Together with the classical α-synucleinopathies (PD, DLB and MSA), different studies have recently included pure autonomic failure (PAF) and isolated rapid eye movement sleep behavior disorder (iRBD) in the group of α-synucleinopathies (25, 26). PAF is a neurodegenerative disorder affecting the autonomic nervous system characterized by orthostatic hypotension, fixed puls rate, anhidrosis, erectile dysfunction and constipation without motor features (27). Similar to the other α-synucleinopathies, one of the main pathological features of PAF is the presence of α-syn inclusions, mostly found in autonomic ganglia and nerves of the peripheral nervous system that is associated with the loss of sympathetic ganglia and postganglionic fibers (27). However, autonomic abnormalities including orthostatic hypotension are also common in classical α-synucleinopathies. In this regard, there are documented cases of patients with PAF phenotype progressing into MSA, DLB and PD, suggesting that it could constitute a prodromal stage of the latter (28–30). In addition, iRBD constitutes a common prodromal syndrome in classical α-synucleinopathies that is associated with the loss of neurons in brainstem areas involved in the regulation of sleep (31–33). Thus, with more than 80% of patients progressing into PD, DLB or MSA (34, 35), iRBD is currently considered an early stage α-synucleinopathy (26).
Interestingly, although α-synucleinopathies all share the presence of misfolded α-syn deposition, they present a wide spectrum of clinical phenotypes with multiple overlapping features. In this regard, data from experimental models and clinical studies have suggested that the abnormal accumulation of α-syn in different cell types and brain areas might be explained by the existence of distinct α-syn strains that could also lead to the different neurodegenerative and disease duration patterns observed in these disorders. This mini-review discusses the current knowledge about the concept of α-syn strains and how different conformations may explain distinct neurodegenerative disorders.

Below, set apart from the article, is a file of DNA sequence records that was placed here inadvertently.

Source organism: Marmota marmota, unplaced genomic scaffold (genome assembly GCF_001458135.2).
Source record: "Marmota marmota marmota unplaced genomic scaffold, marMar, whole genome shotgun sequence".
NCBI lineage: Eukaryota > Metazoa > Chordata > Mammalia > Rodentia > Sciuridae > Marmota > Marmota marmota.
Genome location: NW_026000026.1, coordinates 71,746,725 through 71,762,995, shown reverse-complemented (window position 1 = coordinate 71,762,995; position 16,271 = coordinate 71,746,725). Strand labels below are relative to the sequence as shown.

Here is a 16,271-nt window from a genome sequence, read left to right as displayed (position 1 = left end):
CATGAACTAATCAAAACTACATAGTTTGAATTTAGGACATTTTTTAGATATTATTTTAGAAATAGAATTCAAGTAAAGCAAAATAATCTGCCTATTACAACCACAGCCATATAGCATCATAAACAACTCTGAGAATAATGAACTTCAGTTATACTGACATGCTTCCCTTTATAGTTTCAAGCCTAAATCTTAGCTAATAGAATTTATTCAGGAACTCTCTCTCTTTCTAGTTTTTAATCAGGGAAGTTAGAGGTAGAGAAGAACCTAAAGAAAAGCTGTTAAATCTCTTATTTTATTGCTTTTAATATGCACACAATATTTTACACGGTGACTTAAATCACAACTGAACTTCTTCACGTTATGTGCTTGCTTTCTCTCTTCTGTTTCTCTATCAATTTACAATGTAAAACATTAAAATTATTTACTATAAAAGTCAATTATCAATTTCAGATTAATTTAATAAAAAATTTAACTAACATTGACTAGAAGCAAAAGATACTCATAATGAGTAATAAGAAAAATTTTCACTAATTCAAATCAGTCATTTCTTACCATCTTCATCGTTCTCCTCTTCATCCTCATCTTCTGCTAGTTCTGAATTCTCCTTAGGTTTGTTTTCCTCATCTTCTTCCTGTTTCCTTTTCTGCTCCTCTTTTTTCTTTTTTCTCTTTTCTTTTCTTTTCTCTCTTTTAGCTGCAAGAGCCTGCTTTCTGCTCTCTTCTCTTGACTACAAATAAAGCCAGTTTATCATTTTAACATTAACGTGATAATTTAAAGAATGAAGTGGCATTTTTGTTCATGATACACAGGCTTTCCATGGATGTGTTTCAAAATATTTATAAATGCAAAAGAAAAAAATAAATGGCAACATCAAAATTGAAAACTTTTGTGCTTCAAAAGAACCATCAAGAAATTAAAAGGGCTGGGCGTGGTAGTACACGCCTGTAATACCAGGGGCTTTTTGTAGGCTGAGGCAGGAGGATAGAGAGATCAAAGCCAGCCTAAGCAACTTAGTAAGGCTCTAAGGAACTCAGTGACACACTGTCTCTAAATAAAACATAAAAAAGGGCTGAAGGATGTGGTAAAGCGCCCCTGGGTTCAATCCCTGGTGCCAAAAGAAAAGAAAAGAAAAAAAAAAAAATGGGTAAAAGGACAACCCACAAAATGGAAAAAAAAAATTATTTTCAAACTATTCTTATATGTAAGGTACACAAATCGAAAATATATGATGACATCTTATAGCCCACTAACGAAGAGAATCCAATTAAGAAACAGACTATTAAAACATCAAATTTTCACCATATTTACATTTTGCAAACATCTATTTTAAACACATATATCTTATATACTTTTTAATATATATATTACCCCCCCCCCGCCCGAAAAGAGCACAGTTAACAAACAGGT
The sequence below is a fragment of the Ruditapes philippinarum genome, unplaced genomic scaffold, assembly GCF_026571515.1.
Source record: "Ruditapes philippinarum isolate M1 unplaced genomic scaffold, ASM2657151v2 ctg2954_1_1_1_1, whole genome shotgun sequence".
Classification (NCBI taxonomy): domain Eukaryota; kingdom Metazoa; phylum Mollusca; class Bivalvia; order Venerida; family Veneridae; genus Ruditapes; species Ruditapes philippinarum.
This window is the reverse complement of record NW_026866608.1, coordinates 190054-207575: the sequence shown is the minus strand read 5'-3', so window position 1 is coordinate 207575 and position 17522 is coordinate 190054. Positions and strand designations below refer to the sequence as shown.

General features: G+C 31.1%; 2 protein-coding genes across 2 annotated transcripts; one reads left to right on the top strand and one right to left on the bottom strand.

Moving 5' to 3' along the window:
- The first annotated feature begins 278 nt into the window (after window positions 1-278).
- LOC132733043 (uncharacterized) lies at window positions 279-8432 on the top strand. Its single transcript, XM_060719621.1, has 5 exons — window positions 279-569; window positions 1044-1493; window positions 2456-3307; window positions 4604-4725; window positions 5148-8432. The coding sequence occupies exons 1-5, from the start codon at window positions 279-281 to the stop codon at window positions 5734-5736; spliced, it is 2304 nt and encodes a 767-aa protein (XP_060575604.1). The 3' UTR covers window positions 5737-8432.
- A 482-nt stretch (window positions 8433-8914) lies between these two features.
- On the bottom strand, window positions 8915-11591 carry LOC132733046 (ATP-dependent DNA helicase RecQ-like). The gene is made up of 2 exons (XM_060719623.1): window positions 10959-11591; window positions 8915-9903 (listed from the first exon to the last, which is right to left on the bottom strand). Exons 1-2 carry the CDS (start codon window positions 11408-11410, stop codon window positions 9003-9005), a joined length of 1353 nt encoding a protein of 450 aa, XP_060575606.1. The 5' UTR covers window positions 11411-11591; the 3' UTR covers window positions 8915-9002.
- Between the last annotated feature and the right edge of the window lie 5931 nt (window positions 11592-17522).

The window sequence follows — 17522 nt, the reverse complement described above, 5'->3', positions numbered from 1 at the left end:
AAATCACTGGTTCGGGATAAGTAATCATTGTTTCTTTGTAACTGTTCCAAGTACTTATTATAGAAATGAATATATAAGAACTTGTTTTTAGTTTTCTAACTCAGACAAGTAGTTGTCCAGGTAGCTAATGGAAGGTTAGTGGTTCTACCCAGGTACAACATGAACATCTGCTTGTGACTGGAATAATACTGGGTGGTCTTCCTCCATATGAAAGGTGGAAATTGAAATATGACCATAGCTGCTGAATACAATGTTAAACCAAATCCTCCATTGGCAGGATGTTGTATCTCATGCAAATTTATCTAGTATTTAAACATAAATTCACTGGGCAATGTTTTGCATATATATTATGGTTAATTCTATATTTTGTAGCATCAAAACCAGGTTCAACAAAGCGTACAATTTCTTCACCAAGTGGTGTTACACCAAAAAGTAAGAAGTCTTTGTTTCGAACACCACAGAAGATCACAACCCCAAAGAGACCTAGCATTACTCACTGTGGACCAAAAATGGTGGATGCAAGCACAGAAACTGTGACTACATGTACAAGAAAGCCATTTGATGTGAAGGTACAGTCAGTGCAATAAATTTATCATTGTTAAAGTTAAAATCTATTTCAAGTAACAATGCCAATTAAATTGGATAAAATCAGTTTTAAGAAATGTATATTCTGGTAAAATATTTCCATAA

α-syn: Structure and Aggregation Mechanism
α-syn is composed of 140 amino acids and comprises three distinct domains: the acidic C-terminal region, the highly hydrophobic central portion also referred to as the “non-amyloid component” (NAC), and the N-terminal repeat region (1). The structure of native brain α-syn is still under discussion. It was long considered an intrinsically disordered protein believed to exist in cells as an unstructured monomer (36, 37) until new studies also suggested an α-helical structure of the protein forming tetramers (38, 39). Therefore, a remarkable conformational plasticity is attributed to α-syn, suggesting that native α-syn exists in equilibrium between different conformational states within the cell (1).
Due to its hydrophobic composition, the central NAC region allows the oligomerization of α-syn by undergoing a conformational change to β-sheet structure (40–42). Pathological α-syn then self-assembles into protofibrils which can further form compact amyloid fibrils enriched in β-sheet structure (43). Although there also appear to be long-range interactions between C-terminus and NAC region, and between C- and N-terminus, they are thought to prevent aggregation of native α-syn under physiological conditions (44).
The exact mechanism leading to the aggregation of α-syn under pathological conditions is still unclear. Preclinical studies pointed out that several factors such as oxidative stress, metal ions, proteolysis, post-translational modifications or the presence of fatty acids, among others, can induce or modulate α-syn aggregation and be able to influence the equilibrium between the monomeric and oligomeric state in vivo (45). Furthermore, missense and copy number mutations in the SNCA gene encoding α-syn which are found in rare familial forms of α-synucleinopathies are also linked to the conformation and aggregation characteristics of α-syn. Interestingly, while some mutations increase the aggregation propensity of α-syn, others have the opposite result (46). However, the majority of α-synucleinopathy cases occur sporadically without the involvement of mutations. Therefore, the mechanism underlying α-syn aggregation in α-synucleinopathies remains elusive and seems to be the result of a multifactorial process that might include different intracellular, epigenetic and environmental factors (2).
α-syn Spreading and Neurodegeneration: Lessons From Experimental Models